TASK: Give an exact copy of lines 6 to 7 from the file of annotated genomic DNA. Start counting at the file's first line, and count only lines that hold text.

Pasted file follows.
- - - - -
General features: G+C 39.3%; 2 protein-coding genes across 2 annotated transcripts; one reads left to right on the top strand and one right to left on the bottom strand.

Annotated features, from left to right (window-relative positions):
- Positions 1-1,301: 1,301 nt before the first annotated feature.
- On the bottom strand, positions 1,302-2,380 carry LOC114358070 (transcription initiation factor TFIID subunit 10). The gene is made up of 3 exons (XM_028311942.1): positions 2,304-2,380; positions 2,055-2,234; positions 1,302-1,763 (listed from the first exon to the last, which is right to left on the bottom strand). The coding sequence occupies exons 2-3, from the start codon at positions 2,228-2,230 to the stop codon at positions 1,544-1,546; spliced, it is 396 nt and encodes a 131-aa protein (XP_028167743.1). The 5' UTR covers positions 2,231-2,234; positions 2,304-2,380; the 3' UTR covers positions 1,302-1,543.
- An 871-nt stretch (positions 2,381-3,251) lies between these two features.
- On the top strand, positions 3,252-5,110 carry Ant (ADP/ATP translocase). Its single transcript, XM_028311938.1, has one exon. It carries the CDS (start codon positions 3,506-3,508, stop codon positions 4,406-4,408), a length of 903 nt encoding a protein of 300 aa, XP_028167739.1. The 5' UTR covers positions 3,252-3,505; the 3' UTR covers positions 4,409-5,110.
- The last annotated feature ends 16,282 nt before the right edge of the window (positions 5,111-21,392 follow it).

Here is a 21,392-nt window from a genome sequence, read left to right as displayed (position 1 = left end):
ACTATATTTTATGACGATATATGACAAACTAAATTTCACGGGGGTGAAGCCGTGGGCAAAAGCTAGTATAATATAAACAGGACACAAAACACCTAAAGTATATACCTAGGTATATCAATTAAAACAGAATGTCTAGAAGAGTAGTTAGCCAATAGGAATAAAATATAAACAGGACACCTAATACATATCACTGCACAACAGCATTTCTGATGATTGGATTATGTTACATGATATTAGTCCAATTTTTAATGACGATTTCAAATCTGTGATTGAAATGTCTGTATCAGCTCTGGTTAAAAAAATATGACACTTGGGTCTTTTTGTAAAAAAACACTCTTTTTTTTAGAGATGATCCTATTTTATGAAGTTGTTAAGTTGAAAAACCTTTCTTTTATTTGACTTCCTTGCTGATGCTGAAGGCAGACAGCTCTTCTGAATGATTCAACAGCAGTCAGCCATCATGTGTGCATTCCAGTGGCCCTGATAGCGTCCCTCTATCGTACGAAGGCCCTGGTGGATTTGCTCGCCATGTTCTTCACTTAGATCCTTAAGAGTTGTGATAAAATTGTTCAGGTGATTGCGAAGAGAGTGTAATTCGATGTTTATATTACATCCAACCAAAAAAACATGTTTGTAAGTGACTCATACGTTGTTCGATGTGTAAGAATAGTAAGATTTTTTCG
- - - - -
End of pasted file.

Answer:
- On the top strand, positions 3,252-5,110 carry Ant (ADP/ATP translocase). Its single transcript, XM_028311938.1, has one exon. It carries the CDS (start codon positions 3,506-3,508, stop codon positions 4,406-4,408), a length of 903 nt encoding a protein of 300 aa, XP_028167739.1. The 5' UTR covers positions 3,252-3,505; the 3' UTR covers positions 4,409-5,110.
- The last annotated feature ends 16,282 nt before the right edge of the window (positions 5,111-21,392 follow it).